It’s been some hours since I got to know of Sumanta Dey’s death. Sumanta was not family. He wasn’t a friend either. And I have met him once for about five hours. Twice, actually, if we add a cab ride from the airport to the hotel earlier that day.

The first time we exchanged email was on August 10, 2017. Not that long ago, when you think of it.

Yet, the pain continues to slice me; Sumanta was a co-conspirator of the creative kind that only a few collaborators get comfortable being. This is the closest a Covid death has come round to my life. And mourn it I will, as my own.

Sumanta Dey, an alumnus of the Government College of Art and Craft, Calcutta, was one of the finest young artists this country could boast of. I should know. I create picture books for children, and end up interacting with tens and dozens of superb illustrators all the time – freshers, seasoned, in-betweens and more. There was something distinctly genius-like in his artwork that stood out for me the day his email sharing his portfolio popped into my inbox.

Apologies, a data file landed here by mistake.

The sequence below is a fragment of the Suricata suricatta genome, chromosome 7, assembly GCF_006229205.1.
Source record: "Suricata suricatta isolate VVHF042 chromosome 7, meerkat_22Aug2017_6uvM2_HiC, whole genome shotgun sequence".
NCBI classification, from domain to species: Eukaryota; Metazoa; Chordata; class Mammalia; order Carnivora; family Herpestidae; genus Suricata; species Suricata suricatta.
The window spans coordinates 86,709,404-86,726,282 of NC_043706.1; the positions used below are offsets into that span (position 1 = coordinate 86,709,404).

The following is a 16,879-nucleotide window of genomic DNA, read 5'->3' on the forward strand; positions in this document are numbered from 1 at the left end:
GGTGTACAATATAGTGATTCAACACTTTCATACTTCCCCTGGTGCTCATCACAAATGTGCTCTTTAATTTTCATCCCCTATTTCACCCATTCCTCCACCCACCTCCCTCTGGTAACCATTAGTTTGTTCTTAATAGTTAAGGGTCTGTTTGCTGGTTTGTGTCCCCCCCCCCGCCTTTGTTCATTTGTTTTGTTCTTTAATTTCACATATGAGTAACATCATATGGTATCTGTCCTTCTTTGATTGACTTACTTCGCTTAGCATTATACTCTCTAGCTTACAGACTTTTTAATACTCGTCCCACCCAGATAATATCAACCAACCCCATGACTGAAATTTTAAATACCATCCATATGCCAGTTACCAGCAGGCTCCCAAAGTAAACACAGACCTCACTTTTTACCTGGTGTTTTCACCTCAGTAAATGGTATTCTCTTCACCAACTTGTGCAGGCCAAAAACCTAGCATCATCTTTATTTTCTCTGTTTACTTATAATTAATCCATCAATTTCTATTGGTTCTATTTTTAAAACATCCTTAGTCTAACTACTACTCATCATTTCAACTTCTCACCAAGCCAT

Usually, I let the portfolios waft in and out of my mindspace for a few days, a sort of mental vetting, as it were, before I connect with the artist whose work shows promise. With Sumanta’s, mine was an immediate lunge at the reply button; a tad comical, bordering on desperation, perhaps. What if, between the sending of his email and the receiving of my late reply, he changed his mind about working with me?

I made some quick mental notes from his resumé. He was young, very young, barely out of art college; he was insanely talented; he’d had his work showcased at an exhaustive bevy of exhibitions, internationally, too; he was already sitting on an impressive bunch of some of the most coveted art awards both within India and internationally; and he was unpublished.